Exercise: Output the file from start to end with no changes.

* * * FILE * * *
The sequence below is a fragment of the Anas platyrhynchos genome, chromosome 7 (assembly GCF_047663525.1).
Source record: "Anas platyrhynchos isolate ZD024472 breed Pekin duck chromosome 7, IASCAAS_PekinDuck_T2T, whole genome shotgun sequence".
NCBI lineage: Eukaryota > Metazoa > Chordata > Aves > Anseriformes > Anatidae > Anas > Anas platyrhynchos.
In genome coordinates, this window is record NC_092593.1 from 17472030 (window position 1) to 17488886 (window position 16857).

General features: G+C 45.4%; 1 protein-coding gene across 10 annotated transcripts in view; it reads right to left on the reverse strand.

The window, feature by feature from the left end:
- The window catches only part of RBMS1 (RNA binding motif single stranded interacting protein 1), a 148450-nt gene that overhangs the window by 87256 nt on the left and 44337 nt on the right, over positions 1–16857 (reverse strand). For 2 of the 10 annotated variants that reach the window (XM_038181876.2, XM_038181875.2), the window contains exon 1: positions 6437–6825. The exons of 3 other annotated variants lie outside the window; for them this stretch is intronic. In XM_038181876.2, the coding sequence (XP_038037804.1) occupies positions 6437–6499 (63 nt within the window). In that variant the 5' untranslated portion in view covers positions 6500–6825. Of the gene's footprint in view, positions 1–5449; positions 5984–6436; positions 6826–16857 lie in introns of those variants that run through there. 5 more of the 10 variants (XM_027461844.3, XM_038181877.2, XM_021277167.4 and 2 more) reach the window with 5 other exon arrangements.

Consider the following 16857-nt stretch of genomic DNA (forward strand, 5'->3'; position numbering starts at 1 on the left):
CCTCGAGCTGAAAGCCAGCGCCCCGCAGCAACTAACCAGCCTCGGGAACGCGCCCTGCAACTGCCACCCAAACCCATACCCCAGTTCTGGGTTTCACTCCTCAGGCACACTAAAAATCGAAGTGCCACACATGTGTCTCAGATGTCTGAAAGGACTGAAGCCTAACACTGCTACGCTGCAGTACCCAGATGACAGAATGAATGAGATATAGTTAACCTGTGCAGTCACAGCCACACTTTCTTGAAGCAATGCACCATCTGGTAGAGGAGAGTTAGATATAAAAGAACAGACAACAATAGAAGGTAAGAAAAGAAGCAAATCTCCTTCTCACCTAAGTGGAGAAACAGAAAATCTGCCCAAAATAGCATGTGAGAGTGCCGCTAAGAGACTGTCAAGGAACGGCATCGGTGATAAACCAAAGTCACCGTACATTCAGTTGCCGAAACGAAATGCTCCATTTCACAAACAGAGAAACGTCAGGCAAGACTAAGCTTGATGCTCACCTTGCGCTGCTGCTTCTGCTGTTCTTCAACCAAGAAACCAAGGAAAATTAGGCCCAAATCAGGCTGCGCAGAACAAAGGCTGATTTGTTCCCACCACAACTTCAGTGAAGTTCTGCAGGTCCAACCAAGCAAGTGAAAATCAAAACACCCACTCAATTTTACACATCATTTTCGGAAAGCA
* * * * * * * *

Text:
The sequence below is a fragment of the Anas platyrhynchos genome, chromosome 7 (assembly GCF_047663525.1).
Source record: "Anas platyrhynchos isolate ZD024472 breed Pekin duck chromosome 7, IASCAAS_PekinDuck_T2T, whole genome shotgun sequence".
NCBI lineage: Eukaryota > Metazoa > Chordata > Aves > Anseriformes > Anatidae > Anas > Anas platyrhynchos.
In genome coordinates, this window is record NC_092593.1 from 17472030 (window position 1) to 17488886 (window position 16857).

General features: G+C 45.4%; 1 protein-coding gene across 10 annotated transcripts in view; it reads right to left on the reverse strand.

The window, feature by feature from the left end:
- The window catches only part of RBMS1 (RNA binding motif single stranded interacting protein 1), a 148450-nt gene that overhangs the window by 87256 nt on the left and 44337 nt on the right, over positions 1–16857 (reverse strand). For 2 of the 10 annotated variants that reach the window (XM_038181876.2, XM_038181875.2), the window contains exon 1: positions 6437–6825. The exons of 3 other annotated variants lie outside the window; for them this stretch is intronic. In XM_038181876.2, the coding sequence (XP_038037804.1) occupies positions 6437–6499 (63 nt within the window). In that variant the 5' untranslated portion in view covers positions 6500–6825. Of the gene's footprint in view, positions 1–5449; positions 5984–6436; positions 6826–16857 lie in introns of those variants that run through there. 5 more of the 10 variants (XM_027461844.3, XM_038181877.2, XM_021277167.4 and 2 more) reach the window with 5 other exon arrangements.

Consider the following 16857-nt stretch of genomic DNA (forward strand, 5'->3'; position numbering starts at 1 on the left):
CCTCGAGCTGAAAGCCAGCGCCCCGCAGCAACTAACCAGCCTCGGGAACGCGCCCTGCAACTGCCACCCAAACCCATACCCCAGTTCTGGGTTTCACTCCTCAGGCACACTAAAAATCGAAGTGCCACACATGTGTCTCAGATGTCTGAAAGGACTGAAGCCTAACACTGCTACGCTGCAGTACCCAGATGACAGAATGAATGAGATATAGTTAACCTGTGCAGTCACAGCCACACTTTCTTGAAGCAATGCACCATCTGGTAGAGGAGAGTTAGATATAAAAGAACAGACAACAATAGAAGGTAAGAAAAGAAGCAAATCTCCTTCTCACCTAAGTGGAGAAACAGAAAATCTGCCCAAAATAGCATGTGAGAGTGCCGCTAAGAGACTGTCAAGGAACGGCATCGGTGATAAACCAAAGTCACCGTACATTCAGTTGCCGAAACGAAATGCTCCATTTCACAAACAGAGAAACGTCAGGCAAGACTAAGCTTGATGCTCACCTTGCGCTGCTGCTTCTGCTGTTCTTCAACCAAGAAACCAAGGAAAATTAGGCCCAAATCAGGCTGCGCAGAACAAAGGCTGATTTGTTCCCACCACAACTTCAGTGAAGTTCTGCAGGTCCAACCAAGCAAGTGAAAATCAAAACACCCACTCAATTTTACACATCATTTTCGGAAAGCA